I’ll admit it. I am partial to neutrinos. And I always have been.
Neutrinos alone, among all the known particles, have ethereal properties that are striking and romantic enough both to have inspired a poem by John Updike and to have sent teams of scientists deep underground for 50 years to build huge science-fictionlike contraptions to unravel their mysteries.
It never ceases to amaze me that every second of every day, more than 6,000 billion neutrinos coming from nuclear reactions inside the sun whiz through my body, almost all of which will travel right through the earth without interruption. But I am even more amazed that in spite of their ghostliness, we can detect them, probe them and unravel their mysteries.
That is why, during the 30-odd years in which I have been a practicing physicist, my research has continually returned to these astonishing particles. And over the past months neutrinos have again reminded me in a very personal way of how daring science allows us to be in our imagination.
Emboldened by the remarkable experimental detection of solar neutrinos by the late Raymond Davis, Jr., 26 years ago, several colleagues and I started to think about other natural sources of neutrinos. One was right below our feet, literally. Radioactive elements sometimes produce antineutrinos (the antiparticles of neutrinos), and when we calculated how many such antineutrinos might be produced by all the radioactive materials thought to be in the earth, the number was almost as large as the solar neutrino flux across a small energy range. But as we tried to think of ways to detect these particles—which, as I began to learn a little geophysics, I recognized might reveal a lot about the makeup of the earth—we also realized that it would be much harder than it had been for Davis to detect solar neutrinos (which was plenty hard). So we wrote up the paper, figuring such a study would never be done.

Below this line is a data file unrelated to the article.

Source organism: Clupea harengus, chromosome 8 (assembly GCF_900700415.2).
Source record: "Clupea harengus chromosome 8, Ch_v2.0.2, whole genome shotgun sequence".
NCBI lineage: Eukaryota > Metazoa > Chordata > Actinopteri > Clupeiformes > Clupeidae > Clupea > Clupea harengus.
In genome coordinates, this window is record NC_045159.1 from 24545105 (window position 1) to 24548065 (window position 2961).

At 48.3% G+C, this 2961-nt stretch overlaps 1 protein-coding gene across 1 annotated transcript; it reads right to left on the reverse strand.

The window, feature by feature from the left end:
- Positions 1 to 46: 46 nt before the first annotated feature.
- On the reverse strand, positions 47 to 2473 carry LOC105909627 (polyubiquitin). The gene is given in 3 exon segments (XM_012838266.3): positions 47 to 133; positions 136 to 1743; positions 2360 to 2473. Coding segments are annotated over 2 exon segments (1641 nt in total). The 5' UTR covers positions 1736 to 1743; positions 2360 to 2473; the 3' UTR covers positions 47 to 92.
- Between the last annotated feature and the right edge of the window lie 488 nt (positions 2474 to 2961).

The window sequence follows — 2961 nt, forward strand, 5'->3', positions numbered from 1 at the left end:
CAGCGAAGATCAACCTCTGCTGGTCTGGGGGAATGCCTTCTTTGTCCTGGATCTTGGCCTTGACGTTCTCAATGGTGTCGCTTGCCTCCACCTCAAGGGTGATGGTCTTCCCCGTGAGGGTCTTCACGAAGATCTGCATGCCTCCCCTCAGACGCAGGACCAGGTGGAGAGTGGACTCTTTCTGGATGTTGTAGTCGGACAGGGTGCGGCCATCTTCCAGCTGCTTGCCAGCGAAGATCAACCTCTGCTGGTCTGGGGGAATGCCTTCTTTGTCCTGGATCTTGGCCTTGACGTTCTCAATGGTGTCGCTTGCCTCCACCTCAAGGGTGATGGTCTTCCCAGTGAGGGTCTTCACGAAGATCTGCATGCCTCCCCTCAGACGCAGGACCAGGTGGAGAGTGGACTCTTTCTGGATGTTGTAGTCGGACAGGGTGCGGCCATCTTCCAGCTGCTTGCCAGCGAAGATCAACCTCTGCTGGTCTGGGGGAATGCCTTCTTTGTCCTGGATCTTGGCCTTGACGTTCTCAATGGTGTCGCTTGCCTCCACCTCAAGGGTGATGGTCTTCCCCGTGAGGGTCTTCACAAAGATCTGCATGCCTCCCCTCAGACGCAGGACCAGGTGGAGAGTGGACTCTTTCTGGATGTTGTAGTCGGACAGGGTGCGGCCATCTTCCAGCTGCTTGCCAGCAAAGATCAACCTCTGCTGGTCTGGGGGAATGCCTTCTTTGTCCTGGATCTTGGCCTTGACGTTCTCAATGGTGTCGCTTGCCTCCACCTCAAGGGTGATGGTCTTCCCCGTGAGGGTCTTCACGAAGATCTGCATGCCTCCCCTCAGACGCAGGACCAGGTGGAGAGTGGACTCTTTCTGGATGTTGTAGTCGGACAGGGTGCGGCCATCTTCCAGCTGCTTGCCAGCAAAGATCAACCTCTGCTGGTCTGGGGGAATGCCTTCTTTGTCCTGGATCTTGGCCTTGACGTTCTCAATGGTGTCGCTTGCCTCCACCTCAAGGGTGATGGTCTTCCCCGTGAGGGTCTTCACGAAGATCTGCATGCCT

But we also proposed an even more esoteric source. We knew that when stars explode as supernovae, 10,000 times more energy in the explosion should go into a stunning burst of neutrinos than into the emitted light. We also knew that astrophysical arguments suggested about one star would explode per galaxy every century. Although no one had ever measured a neutrino from such an explosion, and there was no way at the time to get a direct observational handle on the very small presumed supernova rate in galaxies, we nonetheless decided to estimate what the flux of neutrinos on the earth should be from all stars that have exploded over cosmic history. I remember thinking at the time that it was surely the most impractical estimate I might ever make.
Flash forward to the present. This year the Borexino detector in Gran Sasso, Italy, a gargantuan liquid scintillation counter designed to catch solar neutrinos, reported an observation of “geo-neutrinos” from the earth (with a less than one-in-10,000 chance of coming from other backgrounds), confirming an earlier, somewhat more tentative result from Japan. The observed rate is remarkably compatible with estimates from those indirect and theoretical geophysical arguments about the interior of the earth.
Meanwhile the Japanese instrument—the mammoth, 50,000-ton Super-Kamiokande (Super-K) water neutrino detector—has increased its sensitivity to be able to detect even a single supernova antineutrino-induced event per year, which is within striking distance of the rate from the cosmic background we had so casually estimated a generation ago. Remarkably, in the intervening time, however, neutrinos from a supernova explosion at the edge of our galaxy in 1987 were observed, and sophisticated imaging and data-analysis techniques now allow us to detect supernovae in distant galaxies, thereby refining our knowledge of their frequency. It turns out that the predicted rate at which Super-K should detect antineutrino events is strikingly consistent with our original guesstimate.